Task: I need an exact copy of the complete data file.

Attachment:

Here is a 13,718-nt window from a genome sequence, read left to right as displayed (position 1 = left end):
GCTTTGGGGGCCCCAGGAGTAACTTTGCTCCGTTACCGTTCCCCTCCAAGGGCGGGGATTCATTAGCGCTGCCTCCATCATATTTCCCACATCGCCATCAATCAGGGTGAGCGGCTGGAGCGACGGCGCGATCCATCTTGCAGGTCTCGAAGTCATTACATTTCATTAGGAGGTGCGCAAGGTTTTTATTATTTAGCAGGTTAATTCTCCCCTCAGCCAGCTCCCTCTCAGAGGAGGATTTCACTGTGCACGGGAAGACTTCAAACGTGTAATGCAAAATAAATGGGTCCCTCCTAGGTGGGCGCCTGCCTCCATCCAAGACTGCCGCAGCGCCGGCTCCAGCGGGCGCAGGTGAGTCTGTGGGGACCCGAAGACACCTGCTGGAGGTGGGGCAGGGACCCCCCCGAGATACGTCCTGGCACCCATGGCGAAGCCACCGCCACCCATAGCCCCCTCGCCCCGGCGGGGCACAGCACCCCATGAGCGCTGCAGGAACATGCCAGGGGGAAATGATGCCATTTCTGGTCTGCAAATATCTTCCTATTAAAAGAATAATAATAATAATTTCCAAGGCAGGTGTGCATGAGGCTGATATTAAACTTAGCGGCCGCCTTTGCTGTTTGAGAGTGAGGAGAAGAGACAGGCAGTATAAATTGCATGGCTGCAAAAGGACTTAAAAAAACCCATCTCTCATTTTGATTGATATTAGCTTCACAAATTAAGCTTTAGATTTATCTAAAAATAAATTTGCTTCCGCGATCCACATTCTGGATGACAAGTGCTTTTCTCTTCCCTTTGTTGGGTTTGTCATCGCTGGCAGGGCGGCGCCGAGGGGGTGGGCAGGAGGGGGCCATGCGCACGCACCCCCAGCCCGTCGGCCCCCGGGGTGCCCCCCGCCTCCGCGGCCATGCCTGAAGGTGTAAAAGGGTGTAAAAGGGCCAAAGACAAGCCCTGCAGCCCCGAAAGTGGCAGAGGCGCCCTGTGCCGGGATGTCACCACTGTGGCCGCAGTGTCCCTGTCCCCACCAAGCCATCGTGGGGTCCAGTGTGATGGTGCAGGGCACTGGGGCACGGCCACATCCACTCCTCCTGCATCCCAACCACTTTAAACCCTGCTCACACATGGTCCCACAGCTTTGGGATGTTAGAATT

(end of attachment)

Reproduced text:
Here is a 13,718-nt window from a genome sequence, read left to right as displayed (position 1 = left end):
GCTTTGGGGGCCCCAGGAGTAACTTTGCTCCGTTACCGTTCCCCTCCAAGGGCGGGGATTCATTAGCGCTGCCTCCATCATATTTCCCACATCGCCATCAATCAGGGTGAGCGGCTGGAGCGACGGCGCGATCCATCTTGCAGGTCTCGAAGTCATTACATTTCATTAGGAGGTGCGCAAGGTTTTTATTATTTAGCAGGTTAATTCTCCCCTCAGCCAGCTCCCTCTCAGAGGAGGATTTCACTGTGCACGGGAAGACTTCAAACGTGTAATGCAAAATAAATGGGTCCCTCCTAGGTGGGCGCCTGCCTCCATCCAAGACTGCCGCAGCGCCGGCTCCAGCGGGCGCAGGTGAGTCTGTGGGGACCCGAAGACACCTGCTGGAGGTGGGGCAGGGACCCCCCCGAGATACGTCCTGGCACCCATGGCGAAGCCACCGCCACCCATAGCCCCCTCGCCCCGGCGGGGCACAGCACCCCATGAGCGCTGCAGGAACATGCCAGGGGGAAATGATGCCATTTCTGGTCTGCAAATATCTTCCTATTAAAAGAATAATAATAATAATTTCCAAGGCAGGTGTGCATGAGGCTGATATTAAACTTAGCGGCCGCCTTTGCTGTTTGAGAGTGAGGAGAAGAGACAGGCAGTATAAATTGCATGGCTGCAAAAGGACTTAAAAAAACCCATCTCTCATTTTGATTGATATTAGCTTCACAAATTAAGCTTTAGATTTATCTAAAAATAAATTTGCTTCCGCGATCCACATTCTGGATGACAAGTGCTTTTCTCTTCCCTTTGTTGGGTTTGTCATCGCTGGCAGGGCGGCGCCGAGGGGGTGGGCAGGAGGGGGCCATGCGCACGCACCCCCAGCCCGTCGGCCCCCGGGGTGCCCCCCGCCTCCGCGGCCATGCCTGAAGGTGTAAAAGGGTGTAAAAGGGCCAAAGACAAGCCCTGCAGCCCCGAAAGTGGCAGAGGCGCCCTGTGCCGGGATGTCACCACTGTGGCCGCAGTGTCCCTGTCCCCACCAAGCCATCGTGGGGTCCAGTGTGATGGTGCAGGGCACTGGGGCACGGCCACATCCACTCCTCCTGCATCCCAACCACTTTAAACCCTGCTCACACATGGTCCCACAGCTTTGGGATGTTAGAATT